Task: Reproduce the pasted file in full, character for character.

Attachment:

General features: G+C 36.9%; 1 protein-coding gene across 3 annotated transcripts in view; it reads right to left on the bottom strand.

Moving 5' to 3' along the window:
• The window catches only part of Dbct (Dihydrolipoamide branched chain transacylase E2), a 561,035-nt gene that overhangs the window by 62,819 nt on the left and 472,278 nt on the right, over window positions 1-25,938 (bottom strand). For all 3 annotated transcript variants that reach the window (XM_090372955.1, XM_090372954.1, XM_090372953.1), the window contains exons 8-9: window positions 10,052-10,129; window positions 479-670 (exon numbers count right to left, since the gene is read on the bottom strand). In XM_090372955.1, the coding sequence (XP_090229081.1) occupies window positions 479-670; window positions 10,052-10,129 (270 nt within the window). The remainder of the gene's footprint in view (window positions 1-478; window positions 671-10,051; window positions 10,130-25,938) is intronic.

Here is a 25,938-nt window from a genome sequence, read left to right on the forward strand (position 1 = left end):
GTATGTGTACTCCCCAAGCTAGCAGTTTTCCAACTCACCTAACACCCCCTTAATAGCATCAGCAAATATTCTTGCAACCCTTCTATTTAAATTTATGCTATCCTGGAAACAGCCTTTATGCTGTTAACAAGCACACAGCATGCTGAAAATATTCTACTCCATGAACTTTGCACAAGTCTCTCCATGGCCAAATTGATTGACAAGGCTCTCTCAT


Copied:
General features: G+C 36.9%; 1 protein-coding gene across 3 annotated transcripts in view; it reads right to left on the bottom strand.

Moving 5' to 3' along the window:
• The window catches only part of Dbct (Dihydrolipoamide branched chain transacylase E2), a 561,035-nt gene that overhangs the window by 62,819 nt on the left and 472,278 nt on the right, over window positions 1-25,938 (bottom strand). For all 3 annotated transcript variants that reach the window (XM_090372955.1, XM_090372954.1, XM_090372953.1), the window contains exons 8-9: window positions 10,052-10,129; window positions 479-670 (exon numbers count right to left, since the gene is read on the bottom strand). In XM_090372955.1, the coding sequence (XP_090229081.1) occupies window positions 479-670; window positions 10,052-10,129 (270 nt within the window). The remainder of the gene's footprint in view (window positions 1-478; window positions 671-10,051; window positions 10,130-25,938) is intronic.

Here is a 25,938-nt window from a genome sequence, read left to right on the forward strand (position 1 = left end):
GTATGTGTACTCCCCAAGCTAGCAGTTTTCCAACTCACCTAACACCCCCTTAATAGCATCAGCAAATATTCTTGCAACCCTTCTATTTAAATTTATGCTATCCTGGAAACAGCCTTTATGCTGTTAACAAGCACACAGCATGCTGAAAATATTCTACTCCATGAACTTTGCACAAGTCTCTCCATGGCCAAATTGATTGACAAGGCTCTCTCAT